Literature of the Gaieties
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Cover from a painting by David Inshaw "The Cricket Game" 1986
Harold Pinter's poem on the occasion of the departure of Justin Falkus, who was going to live in Japan and had just broken the club record by scoring 1174 runs in the 1993 season, and maintaining an average of 83.86
A legendary score from Justin Falkus and Ian Smith

Justin Falkus

The thing about Justin -
Catch as he can -
He'll be bound to catch something
In dear old Japan

Dear Old Japan
Dear old Japan
Catch what you can
In dear old Japan

The thing about Justin -
He keeps a straight bat.
In Japan he can use it
For this and for that.

Dear Old Japan
Dear old Japan
Catch what you can
In dear old Japan

But whatever his longing
For Japanese jam
Or voluptuous portions
Of Tokyo ham

One thing is certain
For J Falkus-san
He'll never make a thousand runs
In bloody Japan

Dear Old Japan
Dear old Japan
Catch what you can
In dear old Japan

  © Harold Pinter 1993
The Gaieties in action
Two O'clock, Putney Heath in August

Through the rhododendron weather
Ian drives, and Justin hooks.
Glad the willow, sad the leather;
Justin cuts and Ian looks.

Cover rubs his wounded hand;
The slips (of course) are fast asleep.
Mid-off wonders where to stand:
Saving one, or in the deep?

Not since Hutton, not since Gover -
Ian glances, Justin nicks
Have we seen such wit and power -
Justin sweeps and Ian flicks.

"Sod the loop, forget the flight,"
The skipper cries, "just bowl it flat!
For pity's sake, just keep it tight,
Avoid the middle of the bat."

Justin's fifty, Ian's hundred -
Poor Roehampton call for drinks,
Spirit sapped, morale all sundered.
Justin smiles, and Ian winks.

Putney Heath has never seen
Such dashing numbers one and two
But what on earth … what must have been
The tree-oh-four from Waterloo

Not even Euclid could devise
So many cunning ways to score
So many ways to hypnotise
So many ways to stroke a four.

The dark designs of kin and kith
Dismay Roehampton when they see -
Holy shit! Another Smith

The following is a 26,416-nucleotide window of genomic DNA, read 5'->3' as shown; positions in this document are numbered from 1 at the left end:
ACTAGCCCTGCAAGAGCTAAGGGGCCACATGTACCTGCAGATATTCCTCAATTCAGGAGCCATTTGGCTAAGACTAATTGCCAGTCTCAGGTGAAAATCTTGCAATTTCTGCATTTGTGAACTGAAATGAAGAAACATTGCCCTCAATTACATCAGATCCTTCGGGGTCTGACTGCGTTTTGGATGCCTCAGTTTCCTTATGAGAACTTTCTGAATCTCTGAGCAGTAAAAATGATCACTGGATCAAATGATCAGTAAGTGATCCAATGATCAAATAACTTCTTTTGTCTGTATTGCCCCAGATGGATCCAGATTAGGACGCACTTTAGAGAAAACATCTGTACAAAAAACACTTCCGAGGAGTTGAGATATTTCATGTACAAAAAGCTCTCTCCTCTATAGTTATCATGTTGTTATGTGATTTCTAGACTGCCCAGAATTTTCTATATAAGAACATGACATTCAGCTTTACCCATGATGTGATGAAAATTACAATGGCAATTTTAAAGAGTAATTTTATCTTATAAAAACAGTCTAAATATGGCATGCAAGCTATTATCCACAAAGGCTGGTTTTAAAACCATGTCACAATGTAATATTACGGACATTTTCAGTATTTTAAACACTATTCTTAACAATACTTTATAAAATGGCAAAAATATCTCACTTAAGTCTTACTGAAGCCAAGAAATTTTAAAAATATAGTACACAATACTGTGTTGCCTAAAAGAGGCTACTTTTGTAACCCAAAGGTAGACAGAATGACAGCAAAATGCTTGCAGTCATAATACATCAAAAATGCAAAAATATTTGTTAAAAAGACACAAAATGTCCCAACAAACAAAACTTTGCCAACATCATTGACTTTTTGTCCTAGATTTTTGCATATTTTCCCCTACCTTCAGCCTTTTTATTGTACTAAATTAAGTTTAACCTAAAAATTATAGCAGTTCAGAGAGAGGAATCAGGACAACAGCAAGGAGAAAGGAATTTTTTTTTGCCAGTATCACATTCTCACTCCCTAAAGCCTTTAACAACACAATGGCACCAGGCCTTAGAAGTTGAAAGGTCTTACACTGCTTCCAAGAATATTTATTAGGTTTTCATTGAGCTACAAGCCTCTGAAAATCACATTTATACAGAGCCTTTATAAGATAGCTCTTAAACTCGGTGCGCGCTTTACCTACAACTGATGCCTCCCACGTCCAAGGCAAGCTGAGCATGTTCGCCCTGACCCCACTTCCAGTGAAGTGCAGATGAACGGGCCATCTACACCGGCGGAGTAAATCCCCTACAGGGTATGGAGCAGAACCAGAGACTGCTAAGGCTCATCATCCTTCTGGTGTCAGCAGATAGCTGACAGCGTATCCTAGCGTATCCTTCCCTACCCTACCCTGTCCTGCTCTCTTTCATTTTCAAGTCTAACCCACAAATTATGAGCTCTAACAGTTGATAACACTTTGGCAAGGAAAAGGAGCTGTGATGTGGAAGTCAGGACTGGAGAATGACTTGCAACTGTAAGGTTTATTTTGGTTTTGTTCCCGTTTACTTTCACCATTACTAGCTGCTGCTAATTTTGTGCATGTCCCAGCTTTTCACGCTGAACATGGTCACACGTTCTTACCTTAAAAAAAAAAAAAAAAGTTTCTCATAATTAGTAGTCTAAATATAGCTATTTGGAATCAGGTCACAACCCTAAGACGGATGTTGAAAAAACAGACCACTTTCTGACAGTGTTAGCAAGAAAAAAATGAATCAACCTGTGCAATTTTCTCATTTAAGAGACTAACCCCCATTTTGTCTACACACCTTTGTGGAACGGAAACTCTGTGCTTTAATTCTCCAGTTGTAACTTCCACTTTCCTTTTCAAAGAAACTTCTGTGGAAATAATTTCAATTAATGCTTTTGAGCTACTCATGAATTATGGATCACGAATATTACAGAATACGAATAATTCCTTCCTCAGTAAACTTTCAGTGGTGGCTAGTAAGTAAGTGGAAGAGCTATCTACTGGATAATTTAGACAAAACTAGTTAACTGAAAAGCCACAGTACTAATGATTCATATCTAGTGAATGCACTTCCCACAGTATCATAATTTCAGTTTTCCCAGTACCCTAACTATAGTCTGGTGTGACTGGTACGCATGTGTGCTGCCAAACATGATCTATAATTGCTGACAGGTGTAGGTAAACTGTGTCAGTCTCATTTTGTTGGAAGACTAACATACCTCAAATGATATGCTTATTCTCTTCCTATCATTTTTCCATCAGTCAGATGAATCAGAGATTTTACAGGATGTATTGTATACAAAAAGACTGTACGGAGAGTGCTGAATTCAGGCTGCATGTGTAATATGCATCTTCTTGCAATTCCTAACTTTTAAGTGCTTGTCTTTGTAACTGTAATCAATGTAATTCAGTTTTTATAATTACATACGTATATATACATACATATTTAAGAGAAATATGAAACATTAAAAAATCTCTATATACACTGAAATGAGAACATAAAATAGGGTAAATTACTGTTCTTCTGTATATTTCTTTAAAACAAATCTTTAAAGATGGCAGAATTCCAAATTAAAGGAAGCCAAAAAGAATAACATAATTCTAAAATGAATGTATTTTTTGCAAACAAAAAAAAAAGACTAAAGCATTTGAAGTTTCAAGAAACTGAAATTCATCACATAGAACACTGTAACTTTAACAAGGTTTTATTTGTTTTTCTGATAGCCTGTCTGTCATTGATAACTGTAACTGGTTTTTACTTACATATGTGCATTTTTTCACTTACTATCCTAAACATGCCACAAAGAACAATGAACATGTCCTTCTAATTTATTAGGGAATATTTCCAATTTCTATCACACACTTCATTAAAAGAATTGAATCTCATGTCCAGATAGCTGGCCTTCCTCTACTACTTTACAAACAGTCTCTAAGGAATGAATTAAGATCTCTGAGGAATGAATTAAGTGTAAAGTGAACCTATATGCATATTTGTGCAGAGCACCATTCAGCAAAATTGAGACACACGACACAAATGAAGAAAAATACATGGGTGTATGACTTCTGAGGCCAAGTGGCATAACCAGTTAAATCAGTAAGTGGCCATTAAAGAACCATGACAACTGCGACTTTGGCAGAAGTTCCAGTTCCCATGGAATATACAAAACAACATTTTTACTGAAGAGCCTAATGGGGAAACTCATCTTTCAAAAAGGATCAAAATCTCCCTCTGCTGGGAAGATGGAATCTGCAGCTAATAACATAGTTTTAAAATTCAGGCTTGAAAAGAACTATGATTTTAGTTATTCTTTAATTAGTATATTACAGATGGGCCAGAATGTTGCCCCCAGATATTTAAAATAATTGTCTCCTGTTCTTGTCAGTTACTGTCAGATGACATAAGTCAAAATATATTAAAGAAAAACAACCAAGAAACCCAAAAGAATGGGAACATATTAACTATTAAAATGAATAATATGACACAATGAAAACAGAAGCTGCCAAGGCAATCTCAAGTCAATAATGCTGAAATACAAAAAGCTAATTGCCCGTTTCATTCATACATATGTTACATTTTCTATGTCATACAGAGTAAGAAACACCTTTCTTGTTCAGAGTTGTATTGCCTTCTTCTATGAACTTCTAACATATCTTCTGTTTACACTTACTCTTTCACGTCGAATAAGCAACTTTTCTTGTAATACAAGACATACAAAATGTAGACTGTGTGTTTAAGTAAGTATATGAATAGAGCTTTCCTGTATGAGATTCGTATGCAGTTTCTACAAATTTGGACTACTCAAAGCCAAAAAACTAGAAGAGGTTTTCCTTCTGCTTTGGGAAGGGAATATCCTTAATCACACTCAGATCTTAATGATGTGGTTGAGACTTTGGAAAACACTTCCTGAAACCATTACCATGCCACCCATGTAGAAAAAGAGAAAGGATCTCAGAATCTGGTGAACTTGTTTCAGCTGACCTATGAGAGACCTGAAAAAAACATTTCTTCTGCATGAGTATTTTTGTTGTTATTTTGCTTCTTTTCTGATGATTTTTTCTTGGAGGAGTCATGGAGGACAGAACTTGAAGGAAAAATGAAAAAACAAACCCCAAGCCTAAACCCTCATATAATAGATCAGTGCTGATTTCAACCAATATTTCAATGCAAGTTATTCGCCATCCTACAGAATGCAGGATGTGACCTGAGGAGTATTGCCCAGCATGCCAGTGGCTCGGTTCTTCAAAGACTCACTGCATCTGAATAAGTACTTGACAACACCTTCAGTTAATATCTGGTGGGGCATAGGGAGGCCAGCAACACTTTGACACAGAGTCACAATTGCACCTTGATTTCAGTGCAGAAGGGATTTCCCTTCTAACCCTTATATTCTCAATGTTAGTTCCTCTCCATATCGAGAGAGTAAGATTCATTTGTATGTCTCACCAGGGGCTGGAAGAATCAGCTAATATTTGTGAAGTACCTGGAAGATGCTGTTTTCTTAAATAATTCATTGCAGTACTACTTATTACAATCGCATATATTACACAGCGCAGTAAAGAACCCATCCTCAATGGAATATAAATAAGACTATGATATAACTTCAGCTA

Is padded up at number three!

Bowler sigh, and pray for stumps.
Fielders dart, and run, and fall,
And dive, and chase, and pick the lumps
Of Putney woodland from the ball.

One last glance and one list drive:
A final four, an ambled three.
Ah, what it is to be alive,
An opener, and a Gaiety.

The declaration's on the board:
No men out for two six four!
Swallows and squirrels all applaud
This quite unprecedented score.

Harold commandeers the bar
(Ian's lager, Justin's wine)
Recollects his finest hour:
Caught midwicket, thirty nine.

The summer evening gathers in
Pints of shandy, pints of bitter.
Ian laughs and buys a gin
For deep long off, who dropped a sitter.

Aircraft roar above Roehampton
Bound for Cyprus and Japan
Mundane destinations stamped on
Passports for the businessman.

Ian Smith and Justin Falkus!
Grab the jugs and start to pour …
Go on Justin, Ian, talk us
Through your partnership once more.

  © Robert Winder
Cricket at Night

They are still playing cricket at night
They are playing the game in the dark
They're on guard for a backlash of light

They are losing the ball at long leg
They are trying to learn how the dark
Helps the yorker knock back the off-peg

They are trying to find a new trick
Where the ball moves to darkness from light
They're determined to paint the scene black
But a blackness compounded by white
They are dying to pass a new law
Where blindness is deemed to be sight

They are still playing cricket at night

first published in the Guardian 3 June 1995 © Neabar Investments 1995, and reproduced in Various Voices

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